02 October 2009

Fingers Crossed On Lisbon

It seems there have been a couple of sketchy opposition exit polls that indicate it's a win for the 'Yes' side. Fine Gael are giving it 52% yes and 48% no, while Young Fine Gael are giving it 60% yes and 40% no. There's no telling how scientific these polls have been, though, and the figures should probably be taken with more than a pinch of salt. Still, though, this is encouraging.

I have a few friends who are perplexed about my support for Lisbon, since they can't see how this is good for Ireland. Leaving aside how they're often using 'Ireland' as a stand-in for 'Britain', fo me it's ultimately a no-brainer.

In general our interests are in tune with Britain and our other partners on the mainland: making our collective voice clearer and louder will give us more influence than we've been, and we'll need that influence down the line if we want there to be a European voice at the table where America and China and figuring out which way the world'll go. Giving the national parliaments a couple of months to go through proposals before the Council votes on them is surely a good thing, and having the Council vote in public on them has to be the most overdue of reforms. And like I've said, Lisbon gives us a mechanism to leave if we ever decide we'd be better off outside the tent.

It's not perfect, of course. In particular, I'm not convinced that the European parliament is other than a well-intentioned waste of money. It's a good idea, in that it's nice to have someone who directly represents you, rather than your country, in the European institutions: crudely put, the Parliament represents the people, the Council represents the countries, and the Commission represents the Union as a whole. And yes, I know big corporations and NGOs spent a fortune trying to lobby MEPs, and that there those who argue it's incredibly powerful. But barring how it can sack the Commission -- which is a very important capability, usefully applied once already -- I'm just not sure it works in practice.

The German Supreme Court was right when it said it's an assembly rather than a parliament, not least because as a rule its seven groupings operate in a consensual way, rather than as a government and and an opposition. Given the need to allow the small countries to have any kind of presence at all, electoral equality has to be disregarded, so that a Maltese vote goes thirteen times further than a German one; there's no way this is going to change, so a fully and equally enfranchised European demos isn't on the cards.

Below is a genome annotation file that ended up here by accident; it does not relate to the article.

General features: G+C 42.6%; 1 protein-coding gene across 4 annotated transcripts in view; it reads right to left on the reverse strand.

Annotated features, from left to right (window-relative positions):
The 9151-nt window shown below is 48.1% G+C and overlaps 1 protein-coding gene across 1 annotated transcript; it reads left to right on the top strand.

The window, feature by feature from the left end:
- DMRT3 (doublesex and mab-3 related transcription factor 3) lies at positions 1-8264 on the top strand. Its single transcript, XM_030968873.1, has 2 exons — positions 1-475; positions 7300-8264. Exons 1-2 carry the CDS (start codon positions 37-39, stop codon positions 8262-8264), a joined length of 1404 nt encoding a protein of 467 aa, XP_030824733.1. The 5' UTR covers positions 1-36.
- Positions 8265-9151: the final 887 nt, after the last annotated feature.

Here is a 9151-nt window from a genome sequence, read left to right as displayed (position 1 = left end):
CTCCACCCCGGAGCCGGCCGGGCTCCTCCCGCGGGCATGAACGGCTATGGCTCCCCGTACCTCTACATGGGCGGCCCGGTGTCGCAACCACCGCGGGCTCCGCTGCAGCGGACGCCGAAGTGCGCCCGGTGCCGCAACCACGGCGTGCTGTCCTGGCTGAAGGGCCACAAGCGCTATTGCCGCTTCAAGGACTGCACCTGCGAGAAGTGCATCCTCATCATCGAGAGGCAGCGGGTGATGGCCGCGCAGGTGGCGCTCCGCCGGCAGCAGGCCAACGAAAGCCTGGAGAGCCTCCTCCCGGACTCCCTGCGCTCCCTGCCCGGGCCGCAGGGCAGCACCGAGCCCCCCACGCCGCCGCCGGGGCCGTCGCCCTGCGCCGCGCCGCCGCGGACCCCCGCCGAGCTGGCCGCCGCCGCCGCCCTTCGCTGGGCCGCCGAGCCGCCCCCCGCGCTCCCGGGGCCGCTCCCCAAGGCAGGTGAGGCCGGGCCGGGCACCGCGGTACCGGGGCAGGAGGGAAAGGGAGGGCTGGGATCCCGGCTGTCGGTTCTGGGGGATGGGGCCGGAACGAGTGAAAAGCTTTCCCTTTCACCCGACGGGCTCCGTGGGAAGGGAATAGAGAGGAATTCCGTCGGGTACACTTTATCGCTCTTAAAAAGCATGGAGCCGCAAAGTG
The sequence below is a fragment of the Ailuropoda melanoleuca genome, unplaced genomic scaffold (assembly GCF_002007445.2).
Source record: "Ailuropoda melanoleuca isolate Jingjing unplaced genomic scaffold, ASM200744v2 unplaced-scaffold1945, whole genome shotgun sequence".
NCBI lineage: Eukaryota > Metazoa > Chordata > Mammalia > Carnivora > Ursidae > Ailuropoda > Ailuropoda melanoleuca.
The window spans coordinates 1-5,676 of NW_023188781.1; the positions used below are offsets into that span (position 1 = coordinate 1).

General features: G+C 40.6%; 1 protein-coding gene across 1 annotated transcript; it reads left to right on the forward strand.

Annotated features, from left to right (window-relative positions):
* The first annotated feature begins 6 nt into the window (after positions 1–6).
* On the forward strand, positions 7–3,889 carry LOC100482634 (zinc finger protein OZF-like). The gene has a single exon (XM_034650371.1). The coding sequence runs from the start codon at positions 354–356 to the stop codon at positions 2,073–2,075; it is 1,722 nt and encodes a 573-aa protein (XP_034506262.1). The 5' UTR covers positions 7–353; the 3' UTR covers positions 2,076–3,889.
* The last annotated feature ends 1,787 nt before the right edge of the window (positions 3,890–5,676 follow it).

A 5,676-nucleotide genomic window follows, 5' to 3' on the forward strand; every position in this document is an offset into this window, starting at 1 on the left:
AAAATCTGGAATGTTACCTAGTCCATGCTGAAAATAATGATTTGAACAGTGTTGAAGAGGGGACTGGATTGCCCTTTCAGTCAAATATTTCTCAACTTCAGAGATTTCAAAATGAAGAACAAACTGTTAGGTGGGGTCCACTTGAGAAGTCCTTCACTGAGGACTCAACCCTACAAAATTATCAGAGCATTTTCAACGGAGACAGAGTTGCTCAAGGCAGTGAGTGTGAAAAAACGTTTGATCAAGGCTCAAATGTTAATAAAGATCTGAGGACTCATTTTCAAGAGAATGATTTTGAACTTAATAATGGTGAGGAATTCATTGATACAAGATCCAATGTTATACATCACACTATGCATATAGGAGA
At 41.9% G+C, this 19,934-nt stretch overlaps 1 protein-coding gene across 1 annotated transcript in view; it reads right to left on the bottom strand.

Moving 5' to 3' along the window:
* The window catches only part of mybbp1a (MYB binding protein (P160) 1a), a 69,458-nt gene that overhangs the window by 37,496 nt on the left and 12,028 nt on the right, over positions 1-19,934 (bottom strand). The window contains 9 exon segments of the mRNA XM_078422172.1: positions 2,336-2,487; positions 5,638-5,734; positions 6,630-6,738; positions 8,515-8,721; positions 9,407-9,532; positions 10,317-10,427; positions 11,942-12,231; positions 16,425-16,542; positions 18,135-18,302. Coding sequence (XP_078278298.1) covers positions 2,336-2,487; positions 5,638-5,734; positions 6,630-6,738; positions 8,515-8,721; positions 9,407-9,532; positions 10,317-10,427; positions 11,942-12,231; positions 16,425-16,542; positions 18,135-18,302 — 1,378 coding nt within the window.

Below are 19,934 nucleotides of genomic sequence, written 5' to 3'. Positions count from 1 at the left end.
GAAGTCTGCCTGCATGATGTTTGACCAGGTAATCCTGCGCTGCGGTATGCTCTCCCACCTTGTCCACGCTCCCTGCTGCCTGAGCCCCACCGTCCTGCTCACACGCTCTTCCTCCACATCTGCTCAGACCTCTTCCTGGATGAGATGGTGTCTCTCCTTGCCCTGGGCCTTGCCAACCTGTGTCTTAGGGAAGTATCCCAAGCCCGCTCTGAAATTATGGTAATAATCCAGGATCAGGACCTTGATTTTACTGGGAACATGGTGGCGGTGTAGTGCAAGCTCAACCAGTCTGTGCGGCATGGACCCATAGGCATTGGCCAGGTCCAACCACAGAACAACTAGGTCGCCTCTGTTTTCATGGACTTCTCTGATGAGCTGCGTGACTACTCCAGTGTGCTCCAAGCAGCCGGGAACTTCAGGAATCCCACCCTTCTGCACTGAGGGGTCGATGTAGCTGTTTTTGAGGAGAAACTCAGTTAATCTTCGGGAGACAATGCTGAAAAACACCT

I get annoyed too whenever the Parliament votes to promote universal access to abortion across the Union. This isn't a pro-life point I'm making, I should explain: it's a sovereignty one. Ever since the Maastricht Treaty in 1992, it's been a staple of European law that abortion in Ireland is an Irish issue to be ruled on by the Irish people. Despite this, every so often there's a proposal in the parliament that disregards this. The most recent one I can think of was in January 2009, when the Parliament approved a motion by Giusto Catania of the Italian Communist party which drew on the -- as yet unratified -- Charter of Fundamental Rights and called on the Union to promote the right to abortion everywhere in the Union. Back in September 2004 there was a bit of a rumpus about a Portuguese attempt to ban the Dutch 'Women on Waves' ship from entering Portuguese waters; this sparked a debate about whether abortion should be permitted across the whole EU, with Vasco Graca Moura, a Portuguese MEP, making the astute point that the debate was a complete waste of time, as 'termination of abortions falls under the competences of member states'. In July 2002 the Parliament formally approved a report presented by the Belgian MEP Anne van Lancker which urged increased access to abortion facilities across the Union.

Obviously, as I've said in the past, I'm pro-life, but that's not the issue here. This is a matter of sovereignty. In the broad sense, abortion is regarded as a health issue in EU law, and health issues are considered national competences rather than pan-European ones; more narrowly, Irish arrangements regarding abortion are specifically protected as being a Irish problems that require Irish solutions; either way, votes and debates on these issues shouldn't have an implications for Ireland, and yet they're treated in the Parliament as though they do. You might wonder why they happen at all, really.

On that, I'd say that these votes, of course, never create binding obligations, as the Parliament is primarily a consultative body, rather than a legislative one. I'm pretty sure this is the only reason these debates are allowed. If the Parliament were to be granted teeth, it would also need to be given a muzzle.

Of course, all this means that the EU is, and shall remain an association of sovereign states, rather than a 'super-state', which you'd think the No campaigners would like. Of course, that'd require them to close their mouths and then open their minds for a bit. Have you seen any flying pigs lately?

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